It is you who disregarded the Public Service Bargaining Council (PSBC) and made unilateral salary increments, resulting in several disputes which culminated in the abolition of the PSBC by your government. It was during your tenure that Botswana Television and Radio Botswana became more and more partisan, giving unfair coverage to the BDP and mainly reporting on the Opposition when it was in the wrong. It was under your watch Mr. President that we witnessed the purging of such journalists as Joshua Ntopolelang and the late Laona Segaetsho simply because your government believed that they were pro-Opposition.

Under your watch, Mr. President, your government punished the private media which it believed is pro-Opposition by instructing government departments and parastatals to stop placing adverts with them. For the first time in many years, we saw the use of the archaic sedition laws to charge Sunday Standard Editor, Outsa Mokone, and journalist Edgar Tsimane, resulting in the latter fleeing to South Africa to seek political asylum.

It was during your tenure that we witnessed the militarization of the public service, with many former members of the Botswana Defence Force (BDF) appointed to head government departments and parastatals often at the expense of merit and experience. It was during your tenure that we witnessed the weakening of the Directorate on Corruption and Economic Crime and a rise in corruption, with several of your cabinet ministers being paraded before the courts though it ought to be stated that they were acquitted.

Just recently Mr. President our country was hit by the National Petroleum Levy scandal, with allegations that you, the vice president and cabinet ministers are involved, yet you refused to at least establish a Commission of Inquiry to investigate the allegations. Mr. President, you signed into law an Act allowing the use of Electronic Voting Machines (EVMs) despite the fact that most Batswana, including members of your own party, are opposed to it. In fact, you had the law rushed through Parliament under a certificate of urgency.

Yet, you have refused to at least hold a referendum on such issues as political party funding, Specially Elected Members of Parliament and Nominated Councillors despite the fact that many Batswana have long been advocating for such. You have shown a total disregard for the Office of the Leader of the Opposition, sidelining the incumbent even when having visits by foreign heads of state and heads of government. This is uncalled for in such an internationally acclaimed democracy as ours.   

But, you also did a lot of good Mr. President. You exhibited an admirable love for your people, especially the elderly. You have made it your duty to give donations to the needy and the elderly.  Obviously motivated by your desire to uplift the lives of your people, you initiated and or up scaled such pro-poor programmes as Ipelegeng, ISPAAD and back yard gardening. These, however, did little to uplift our people’s lives because they were not modelled in a sustainable way.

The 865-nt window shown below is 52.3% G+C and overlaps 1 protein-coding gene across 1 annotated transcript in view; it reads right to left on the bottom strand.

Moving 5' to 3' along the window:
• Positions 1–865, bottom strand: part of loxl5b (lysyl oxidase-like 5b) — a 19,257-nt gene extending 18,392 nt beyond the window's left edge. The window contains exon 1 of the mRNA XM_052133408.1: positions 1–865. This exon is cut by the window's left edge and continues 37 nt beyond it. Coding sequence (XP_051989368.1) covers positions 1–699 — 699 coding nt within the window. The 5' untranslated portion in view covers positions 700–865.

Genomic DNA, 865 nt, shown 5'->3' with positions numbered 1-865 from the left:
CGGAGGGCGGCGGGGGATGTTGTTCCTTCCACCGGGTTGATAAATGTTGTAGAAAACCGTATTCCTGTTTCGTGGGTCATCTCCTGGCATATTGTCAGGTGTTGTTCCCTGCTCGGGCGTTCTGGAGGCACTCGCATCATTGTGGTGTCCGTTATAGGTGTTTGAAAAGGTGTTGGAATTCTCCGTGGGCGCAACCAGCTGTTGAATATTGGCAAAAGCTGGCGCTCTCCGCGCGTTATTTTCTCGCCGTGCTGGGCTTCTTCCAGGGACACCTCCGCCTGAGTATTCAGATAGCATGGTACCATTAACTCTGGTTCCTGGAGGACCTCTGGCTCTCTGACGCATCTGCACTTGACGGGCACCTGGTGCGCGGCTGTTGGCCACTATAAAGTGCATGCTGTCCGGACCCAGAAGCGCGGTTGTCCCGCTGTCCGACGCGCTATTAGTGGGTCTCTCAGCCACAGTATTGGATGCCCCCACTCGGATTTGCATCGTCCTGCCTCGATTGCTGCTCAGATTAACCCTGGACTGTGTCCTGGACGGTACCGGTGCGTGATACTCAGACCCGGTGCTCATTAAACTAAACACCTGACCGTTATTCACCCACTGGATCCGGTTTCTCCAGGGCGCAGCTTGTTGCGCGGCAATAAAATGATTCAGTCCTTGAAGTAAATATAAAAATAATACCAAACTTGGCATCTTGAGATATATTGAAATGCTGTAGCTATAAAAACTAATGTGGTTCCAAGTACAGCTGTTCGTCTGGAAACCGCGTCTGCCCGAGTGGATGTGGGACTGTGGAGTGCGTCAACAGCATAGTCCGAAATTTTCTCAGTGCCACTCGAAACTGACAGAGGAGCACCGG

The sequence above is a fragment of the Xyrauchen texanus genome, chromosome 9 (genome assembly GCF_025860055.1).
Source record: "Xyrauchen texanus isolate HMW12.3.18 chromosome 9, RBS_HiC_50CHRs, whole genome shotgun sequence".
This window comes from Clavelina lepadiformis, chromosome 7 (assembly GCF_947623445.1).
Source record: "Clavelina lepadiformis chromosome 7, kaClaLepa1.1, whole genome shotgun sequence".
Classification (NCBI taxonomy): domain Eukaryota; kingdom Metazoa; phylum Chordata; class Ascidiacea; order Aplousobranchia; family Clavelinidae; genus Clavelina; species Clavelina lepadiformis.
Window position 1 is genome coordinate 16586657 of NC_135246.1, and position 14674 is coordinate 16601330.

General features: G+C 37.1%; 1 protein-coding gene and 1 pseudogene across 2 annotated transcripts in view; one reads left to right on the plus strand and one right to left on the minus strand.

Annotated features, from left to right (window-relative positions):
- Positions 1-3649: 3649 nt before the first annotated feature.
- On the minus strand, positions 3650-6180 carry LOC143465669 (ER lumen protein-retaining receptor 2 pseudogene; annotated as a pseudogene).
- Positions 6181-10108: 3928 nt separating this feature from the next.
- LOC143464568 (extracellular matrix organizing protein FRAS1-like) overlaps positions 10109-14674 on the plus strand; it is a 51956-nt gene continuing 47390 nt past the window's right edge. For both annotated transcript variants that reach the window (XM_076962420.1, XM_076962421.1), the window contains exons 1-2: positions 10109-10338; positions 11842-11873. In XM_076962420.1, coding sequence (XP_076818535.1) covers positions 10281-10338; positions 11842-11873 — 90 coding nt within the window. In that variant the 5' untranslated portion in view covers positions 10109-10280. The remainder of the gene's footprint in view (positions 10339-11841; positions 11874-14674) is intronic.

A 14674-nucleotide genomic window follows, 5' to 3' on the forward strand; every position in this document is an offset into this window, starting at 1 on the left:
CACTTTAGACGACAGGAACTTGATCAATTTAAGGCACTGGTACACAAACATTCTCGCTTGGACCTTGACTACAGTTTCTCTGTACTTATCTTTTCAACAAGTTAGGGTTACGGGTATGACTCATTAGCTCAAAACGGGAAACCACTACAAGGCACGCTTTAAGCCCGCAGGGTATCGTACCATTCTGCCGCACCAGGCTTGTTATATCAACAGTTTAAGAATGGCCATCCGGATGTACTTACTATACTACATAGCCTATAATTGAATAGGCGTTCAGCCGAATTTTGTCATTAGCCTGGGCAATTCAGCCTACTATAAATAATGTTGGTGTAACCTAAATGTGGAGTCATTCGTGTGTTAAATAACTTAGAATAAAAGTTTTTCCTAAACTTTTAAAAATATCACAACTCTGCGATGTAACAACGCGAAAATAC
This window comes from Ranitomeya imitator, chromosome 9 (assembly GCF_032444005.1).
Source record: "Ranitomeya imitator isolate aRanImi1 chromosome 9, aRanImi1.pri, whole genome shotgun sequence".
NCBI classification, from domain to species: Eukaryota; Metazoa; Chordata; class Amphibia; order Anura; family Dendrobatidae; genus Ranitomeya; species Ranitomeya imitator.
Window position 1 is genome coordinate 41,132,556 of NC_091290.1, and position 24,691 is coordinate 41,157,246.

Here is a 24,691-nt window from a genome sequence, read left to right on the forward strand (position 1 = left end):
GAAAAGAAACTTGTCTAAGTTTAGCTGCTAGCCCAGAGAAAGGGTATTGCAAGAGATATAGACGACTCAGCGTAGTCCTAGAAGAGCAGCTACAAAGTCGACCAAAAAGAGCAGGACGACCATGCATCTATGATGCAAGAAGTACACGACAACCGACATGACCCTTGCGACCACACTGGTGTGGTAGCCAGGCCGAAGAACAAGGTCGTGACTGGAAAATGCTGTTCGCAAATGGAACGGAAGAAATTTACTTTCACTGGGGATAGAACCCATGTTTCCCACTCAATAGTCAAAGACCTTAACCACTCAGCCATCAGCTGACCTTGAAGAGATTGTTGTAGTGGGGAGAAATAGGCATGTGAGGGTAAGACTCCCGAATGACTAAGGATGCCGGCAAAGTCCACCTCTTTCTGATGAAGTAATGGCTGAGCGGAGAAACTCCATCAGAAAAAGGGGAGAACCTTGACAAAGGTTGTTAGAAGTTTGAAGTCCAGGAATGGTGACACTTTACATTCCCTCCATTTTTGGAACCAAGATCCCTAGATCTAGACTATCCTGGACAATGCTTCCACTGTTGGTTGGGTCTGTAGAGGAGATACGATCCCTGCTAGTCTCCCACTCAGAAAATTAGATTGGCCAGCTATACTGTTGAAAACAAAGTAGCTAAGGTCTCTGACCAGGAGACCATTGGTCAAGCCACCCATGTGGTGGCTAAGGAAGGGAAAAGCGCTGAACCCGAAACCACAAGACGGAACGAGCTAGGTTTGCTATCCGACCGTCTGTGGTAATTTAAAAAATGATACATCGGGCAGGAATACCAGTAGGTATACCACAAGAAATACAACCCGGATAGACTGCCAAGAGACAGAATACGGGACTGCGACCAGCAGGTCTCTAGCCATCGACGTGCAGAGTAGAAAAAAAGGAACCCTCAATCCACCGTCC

You prioritized youth empowerment as evidenced by such programmes as the Youth Development Fund, Young Farmers Fund, National Internship Programme, Youth Employment Scheme and Constituency Tournaments, but their impact was undermined by poor programme design and implementation. You, through the Traditional & Cultural Competitions, you introduced and supported, contributed to the preservation and promotion of our culture. Not only that. Though at subsistence level, this created income generation opportunities for some people, especially the youth.

Your introduction of the National Housing Appeal, Legal Aid Botswana and putting the coordination of issues for people living with disabilities under your office demonstrates your prioritization of the poor and under privileged. You have respected our courts’ decisions. For instance, your government abided by the decisions in such significant cases as the Francistown West 2013 bye elections case; the 2014 vote by secret ballot vs voting by show of hands case and the recent decision compelling you to appoint Justice Omphemetse Motumise as a High Court judge.

You, especially at the beginning of your tenure, instilled in the public service a sense of performance improvement and delivery, but you gave it less emphasis as years went by. Also, though it was not easy to sustain, you instilled in our people the sense that they can hold public servants accountable, even by referring their grievances directly to your office and phoning cabinet ministers on designated days.

It was because of your desire to uplift our people’s lives that you relaxed regulations and bye laws to allow those in the informal sector to do business by, for instance, allowing them to offer catering services to public servants in government offices during meal breaks. All in all, Mr. President you could have done better, but you were blinded by factionalism, political expediency, an obsession for the military and security intelligence, and the scotched- earth policy in relation to political adversaries.

But, your love for the poor and needy is unparalleled. Your unannounced walk abouts; the bonfires you shared with ordinary Batswana; the houses you had built for the homeless; the gifts you gave to the poor and needy and the dignity you gave to those living with disabilities may well be enough to offset your shortcomings. Farewell President Khama! 



Do you think the courts will help put the UDC, BMD impasse within reasonable time ahead of the 2019 General Election?